e) Does the vendor have a stable cash flow? Has the company been able to pay its bills on time? If a vendor has a credit rating, then it’s a good idea to get a copy of these documents and read them carefully. Consultants don’t want to get involved with a vendor that is having trouble paying its bills. If they do, then they will have to cover for its problems. This could include paying its suppliers or performing services for free until the firm gets back on track.
f) The vendor should show how it intends to get new business in this economic environment.
g) What has been the history of the vendor? Review any public information. Ask the vendor to bring the necessary documentation.
h) Is it a government contractor? (You can get a copy of this report from your local government office.)
i) Will the company be able to fulfill their obligations in this economic environment? For example, what is their profit margin? Look for signs that indicate that they aren’t operating at full capacity and will have difficulty paying their bills in a recession. On a purchasing agreement, define performance requirements and define any penalties for being late or failing to meet deadlines. If you have doubts, take out insurance.
j) If the vendor is new, then run its credit report. This will be a valuable piece of information.
Once they determine that the company is financially sound, it’s time to move on to other important areas of concern. Below are some of the most important ones:
Ask a Consultants to prepare a Balance Sheet for the last 3-5 years. This includes reviewing any financial statements or tax returns filed with any government agencies (like the IRS). Remember that if you plan on taking over this contract, you will be responsible for any taxes owed by the vendor. If they are not up-to-date with their taxes, then you will have to cover them for this expense until they get caught up.
If there is any debt other than mortgage debt, then you may also want to take out a small amount of insurance. You could get a line of credit, fiscal cliff insurance or payment bond insurance.
Review the payment terms for the vendor’s invoice and make sure it will be payable within 30 days. If the invoice is past due, then you could request a small advance payment from the vendor or ask them to make arrangements for payment through terms like escrow or net 30 (30 days after receipt). Make sure that this request does not violate any contractual agreement.
Ask the vendor for any additional supporting documentation to account for previously awarded contracts. Ask them to provide you with a list of all previous awards, including the names of the customers.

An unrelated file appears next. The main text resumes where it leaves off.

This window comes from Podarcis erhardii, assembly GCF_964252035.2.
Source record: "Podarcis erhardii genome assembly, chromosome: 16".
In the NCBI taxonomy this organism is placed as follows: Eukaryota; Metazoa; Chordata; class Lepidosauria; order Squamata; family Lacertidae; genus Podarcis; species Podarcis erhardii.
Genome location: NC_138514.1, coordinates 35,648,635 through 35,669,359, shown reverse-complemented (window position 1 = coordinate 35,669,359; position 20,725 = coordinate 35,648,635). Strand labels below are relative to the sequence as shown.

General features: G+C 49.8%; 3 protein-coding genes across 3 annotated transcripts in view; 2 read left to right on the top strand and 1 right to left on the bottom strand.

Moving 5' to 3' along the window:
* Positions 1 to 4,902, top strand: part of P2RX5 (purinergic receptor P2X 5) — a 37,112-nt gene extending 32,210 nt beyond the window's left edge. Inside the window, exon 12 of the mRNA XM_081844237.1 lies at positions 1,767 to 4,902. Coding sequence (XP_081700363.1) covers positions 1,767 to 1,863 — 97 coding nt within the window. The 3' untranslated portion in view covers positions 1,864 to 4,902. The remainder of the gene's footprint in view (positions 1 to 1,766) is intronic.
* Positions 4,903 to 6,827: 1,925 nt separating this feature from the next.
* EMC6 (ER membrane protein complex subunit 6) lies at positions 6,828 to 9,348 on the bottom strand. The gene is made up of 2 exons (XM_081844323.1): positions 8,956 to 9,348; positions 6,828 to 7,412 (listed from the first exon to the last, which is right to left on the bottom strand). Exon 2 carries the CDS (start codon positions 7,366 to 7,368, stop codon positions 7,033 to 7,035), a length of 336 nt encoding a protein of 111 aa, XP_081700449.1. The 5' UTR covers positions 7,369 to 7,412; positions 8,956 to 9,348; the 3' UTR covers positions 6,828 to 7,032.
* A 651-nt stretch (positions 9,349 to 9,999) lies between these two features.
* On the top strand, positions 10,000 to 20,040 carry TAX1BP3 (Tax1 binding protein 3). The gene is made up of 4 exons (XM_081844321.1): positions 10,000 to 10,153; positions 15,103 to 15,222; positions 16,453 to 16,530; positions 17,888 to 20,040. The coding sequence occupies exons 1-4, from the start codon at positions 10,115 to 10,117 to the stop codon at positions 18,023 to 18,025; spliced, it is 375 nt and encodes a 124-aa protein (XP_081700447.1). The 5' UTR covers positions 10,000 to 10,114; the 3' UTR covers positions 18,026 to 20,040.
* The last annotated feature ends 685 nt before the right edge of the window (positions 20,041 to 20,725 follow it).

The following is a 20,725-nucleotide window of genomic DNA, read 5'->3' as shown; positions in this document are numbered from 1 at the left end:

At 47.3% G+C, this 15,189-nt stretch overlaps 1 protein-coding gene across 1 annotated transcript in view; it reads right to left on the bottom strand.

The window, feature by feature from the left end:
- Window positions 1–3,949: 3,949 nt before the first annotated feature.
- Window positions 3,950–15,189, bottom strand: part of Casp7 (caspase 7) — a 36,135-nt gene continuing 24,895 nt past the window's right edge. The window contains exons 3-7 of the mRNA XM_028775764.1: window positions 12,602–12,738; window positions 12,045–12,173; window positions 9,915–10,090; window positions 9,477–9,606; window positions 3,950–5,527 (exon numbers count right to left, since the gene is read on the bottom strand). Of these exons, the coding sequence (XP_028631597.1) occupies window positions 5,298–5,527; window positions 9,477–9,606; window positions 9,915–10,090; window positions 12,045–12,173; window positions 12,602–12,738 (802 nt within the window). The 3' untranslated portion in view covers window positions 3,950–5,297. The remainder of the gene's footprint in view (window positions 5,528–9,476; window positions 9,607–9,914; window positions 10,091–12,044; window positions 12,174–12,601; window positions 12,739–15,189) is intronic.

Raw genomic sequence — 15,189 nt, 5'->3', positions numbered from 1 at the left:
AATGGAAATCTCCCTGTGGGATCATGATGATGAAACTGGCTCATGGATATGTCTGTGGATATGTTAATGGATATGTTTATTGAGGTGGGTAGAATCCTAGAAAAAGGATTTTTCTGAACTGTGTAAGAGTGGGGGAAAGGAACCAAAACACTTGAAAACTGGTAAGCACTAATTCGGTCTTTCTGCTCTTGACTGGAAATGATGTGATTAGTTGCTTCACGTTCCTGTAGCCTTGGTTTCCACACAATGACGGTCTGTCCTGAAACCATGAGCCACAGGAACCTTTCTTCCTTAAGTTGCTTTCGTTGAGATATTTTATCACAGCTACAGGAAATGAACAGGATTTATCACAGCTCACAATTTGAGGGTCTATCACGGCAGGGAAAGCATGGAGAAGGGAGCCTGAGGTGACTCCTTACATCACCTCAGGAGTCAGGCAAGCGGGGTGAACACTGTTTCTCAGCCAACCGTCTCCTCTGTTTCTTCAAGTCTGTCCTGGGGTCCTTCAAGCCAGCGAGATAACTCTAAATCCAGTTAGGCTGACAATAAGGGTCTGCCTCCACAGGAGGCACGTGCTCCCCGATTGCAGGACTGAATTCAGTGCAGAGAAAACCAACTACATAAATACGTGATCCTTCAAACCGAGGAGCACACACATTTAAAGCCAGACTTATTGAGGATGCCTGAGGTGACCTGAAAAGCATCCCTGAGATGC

If you are concerned about lawlessness in your purchase, then do not hire an escrow agent to handle any payments. This could present a conflict of interest in the event that the vendor does not live up to its obligations when responsible responsibilities are inconsistent. You will need to be careful when selecting an escrow agent that doesn’t have conflicts with vendors it works with regularly. The Financial Industry Regulatory Authority (FINRA) has published a list of conflicts of interest in escrow agents. Read this before making important financial decisions regarding your contract.
You should select a vendor that can handle your business in an economic environment where you are likely to be profitable. If the vendor has been rewarded in the past, then demand documentation of this information. Note that even if they have won awards in the past, they may not be able to re-compete for these contracts if their financial condition has deteriorated since winning these awards.
Consider the challenges you will face with average vendors in this business environment. Will they be able to meet these challenges? If they are just starting out, then ask them about their personal resources and how they intend to get new business in this competitive environment. Ask them to provide proof that they are just getting started by showing you their bank statements.
Do they have a stable cash flow? If they have been in business for many years, then it’s a sign that they can handle challenges. This is a good sign. The more years the vendor has been in business, the better. If you plan to raise any money from your investors or lenders, then you will need a good reputation and a track record of success in the market.
Selecting a Vendor should be a conscious decision. Vendors should not be chosen simply because one vendor has a higher rating than other vendors, or because they have a good track record. There are many factors that must be considered when selecting a vendor. These include a company’s product requirements, vendor reputation, and competitor analysis. There are many sources that can help you analyze your potential vendors and Fintalent not only offers an array of skilled consultants but also offer a pool of consultants across all layers of business development and financial intelligence to help your business flourish.